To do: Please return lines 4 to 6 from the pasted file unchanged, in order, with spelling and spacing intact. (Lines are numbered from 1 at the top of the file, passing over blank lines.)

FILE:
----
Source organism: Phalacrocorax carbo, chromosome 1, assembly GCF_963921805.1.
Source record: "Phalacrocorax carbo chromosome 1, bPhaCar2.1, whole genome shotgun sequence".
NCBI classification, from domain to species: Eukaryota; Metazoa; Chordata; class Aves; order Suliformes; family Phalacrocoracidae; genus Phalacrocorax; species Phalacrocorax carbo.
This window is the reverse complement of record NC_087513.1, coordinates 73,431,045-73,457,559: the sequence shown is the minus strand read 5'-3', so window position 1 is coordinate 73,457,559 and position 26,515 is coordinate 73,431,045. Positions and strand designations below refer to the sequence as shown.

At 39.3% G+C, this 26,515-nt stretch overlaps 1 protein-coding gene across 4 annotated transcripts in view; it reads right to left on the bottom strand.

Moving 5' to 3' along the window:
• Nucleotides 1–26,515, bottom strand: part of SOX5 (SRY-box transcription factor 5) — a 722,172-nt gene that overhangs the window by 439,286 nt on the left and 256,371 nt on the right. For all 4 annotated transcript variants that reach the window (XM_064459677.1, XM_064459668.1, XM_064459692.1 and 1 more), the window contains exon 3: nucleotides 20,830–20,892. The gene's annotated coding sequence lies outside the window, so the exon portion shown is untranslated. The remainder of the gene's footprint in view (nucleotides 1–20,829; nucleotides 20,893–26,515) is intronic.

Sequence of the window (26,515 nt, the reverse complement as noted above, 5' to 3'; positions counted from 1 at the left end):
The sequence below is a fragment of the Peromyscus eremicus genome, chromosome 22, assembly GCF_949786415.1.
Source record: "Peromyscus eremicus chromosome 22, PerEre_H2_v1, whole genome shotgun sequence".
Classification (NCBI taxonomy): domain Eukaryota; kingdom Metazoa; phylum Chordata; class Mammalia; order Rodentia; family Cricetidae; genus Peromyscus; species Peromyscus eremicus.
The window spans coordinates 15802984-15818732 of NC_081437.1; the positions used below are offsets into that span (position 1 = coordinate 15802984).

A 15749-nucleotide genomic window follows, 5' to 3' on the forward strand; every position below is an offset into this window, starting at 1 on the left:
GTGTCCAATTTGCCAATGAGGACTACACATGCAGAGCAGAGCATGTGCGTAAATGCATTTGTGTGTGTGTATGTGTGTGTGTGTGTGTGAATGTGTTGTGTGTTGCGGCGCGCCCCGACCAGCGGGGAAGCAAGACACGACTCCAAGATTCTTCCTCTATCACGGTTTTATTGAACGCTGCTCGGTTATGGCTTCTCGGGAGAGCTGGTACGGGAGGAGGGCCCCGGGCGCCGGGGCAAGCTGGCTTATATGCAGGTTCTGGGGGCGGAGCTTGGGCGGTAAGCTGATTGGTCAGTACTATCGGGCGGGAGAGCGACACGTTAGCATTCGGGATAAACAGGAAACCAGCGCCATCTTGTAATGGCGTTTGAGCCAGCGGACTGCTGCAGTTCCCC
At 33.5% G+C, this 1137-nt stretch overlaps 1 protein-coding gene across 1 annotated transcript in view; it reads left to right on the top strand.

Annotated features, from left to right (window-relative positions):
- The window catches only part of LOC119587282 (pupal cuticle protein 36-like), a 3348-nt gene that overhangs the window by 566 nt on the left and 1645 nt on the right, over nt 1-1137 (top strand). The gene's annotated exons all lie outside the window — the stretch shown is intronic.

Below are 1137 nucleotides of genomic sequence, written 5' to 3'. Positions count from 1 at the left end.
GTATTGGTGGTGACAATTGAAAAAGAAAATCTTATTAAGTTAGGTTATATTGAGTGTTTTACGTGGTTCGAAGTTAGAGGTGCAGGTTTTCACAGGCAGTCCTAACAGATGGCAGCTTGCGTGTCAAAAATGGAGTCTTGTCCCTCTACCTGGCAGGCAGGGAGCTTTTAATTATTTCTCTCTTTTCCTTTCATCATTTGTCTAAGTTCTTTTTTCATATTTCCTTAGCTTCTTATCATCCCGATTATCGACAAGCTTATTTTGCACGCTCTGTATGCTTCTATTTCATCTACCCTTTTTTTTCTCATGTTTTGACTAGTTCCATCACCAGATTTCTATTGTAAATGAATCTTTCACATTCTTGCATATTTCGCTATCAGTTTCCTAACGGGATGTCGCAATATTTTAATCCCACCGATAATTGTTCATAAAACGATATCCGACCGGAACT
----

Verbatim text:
This window is the reverse complement of record NC_087513.1, coordinates 73,431,045-73,457,559: the sequence shown is the minus strand read 5'-3', so window position 1 is coordinate 73,457,559 and position 26,515 is coordinate 73,431,045. Positions and strand designations below refer to the sequence as shown.

At 39.3% G+C, this 26,515-nt stretch overlaps 1 protein-coding gene across 4 annotated transcripts in view; it reads right to left on the bottom strand.

Moving 5' to 3' along the window: